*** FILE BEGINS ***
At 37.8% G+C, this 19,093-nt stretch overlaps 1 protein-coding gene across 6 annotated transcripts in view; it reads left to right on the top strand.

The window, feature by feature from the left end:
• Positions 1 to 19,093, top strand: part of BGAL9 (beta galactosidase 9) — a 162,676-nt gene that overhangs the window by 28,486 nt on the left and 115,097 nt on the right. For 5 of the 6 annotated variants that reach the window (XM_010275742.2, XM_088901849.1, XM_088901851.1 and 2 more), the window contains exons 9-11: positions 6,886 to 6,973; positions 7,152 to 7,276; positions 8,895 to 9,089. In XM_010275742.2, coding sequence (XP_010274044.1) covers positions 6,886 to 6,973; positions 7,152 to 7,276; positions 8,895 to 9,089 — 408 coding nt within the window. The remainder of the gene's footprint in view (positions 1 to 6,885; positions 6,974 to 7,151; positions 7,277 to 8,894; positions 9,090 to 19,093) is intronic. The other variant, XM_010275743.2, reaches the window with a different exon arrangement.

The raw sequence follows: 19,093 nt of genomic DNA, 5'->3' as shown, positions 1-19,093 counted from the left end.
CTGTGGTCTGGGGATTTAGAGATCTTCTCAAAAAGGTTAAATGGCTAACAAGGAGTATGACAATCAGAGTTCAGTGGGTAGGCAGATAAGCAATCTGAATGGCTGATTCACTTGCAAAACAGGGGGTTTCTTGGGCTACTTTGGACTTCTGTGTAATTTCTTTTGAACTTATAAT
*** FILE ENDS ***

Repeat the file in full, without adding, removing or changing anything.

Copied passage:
At 37.8% G+C, this 19,093-nt stretch overlaps 1 protein-coding gene across 6 annotated transcripts in view; it reads left to right on the top strand.

The window, feature by feature from the left end:
• Positions 1 to 19,093, top strand: part of BGAL9 (beta galactosidase 9) — a 162,676-nt gene that overhangs the window by 28,486 nt on the left and 115,097 nt on the right. For 5 of the 6 annotated variants that reach the window (XM_010275742.2, XM_088901849.1, XM_088901851.1 and 2 more), the window contains exons 9-11: positions 6,886 to 6,973; positions 7,152 to 7,276; positions 8,895 to 9,089. In XM_010275742.2, coding sequence (XP_010274044.1) covers positions 6,886 to 6,973; positions 7,152 to 7,276; positions 8,895 to 9,089 — 408 coding nt within the window. The remainder of the gene's footprint in view (positions 1 to 6,885; positions 6,974 to 7,151; positions 7,277 to 8,894; positions 9,090 to 19,093) is intronic. The other variant, XM_010275743.2, reaches the window with a different exon arrangement.

The raw sequence follows: 19,093 nt of genomic DNA, 5'->3' as shown, positions 1-19,093 counted from the left end.
CTGTGGTCTGGGGATTTAGAGATCTTCTCAAAAAGGTTAAATGGCTAACAAGGAGTATGACAATCAGAGTTCAGTGGGTAGGCAGATAAGCAATCTGAATGGCTGATTCACTTGCAAAACAGGGGGTTTCTTGGGCTACTTTGGACTTCTGTGTAATTTCTTTTGAACTTATAAT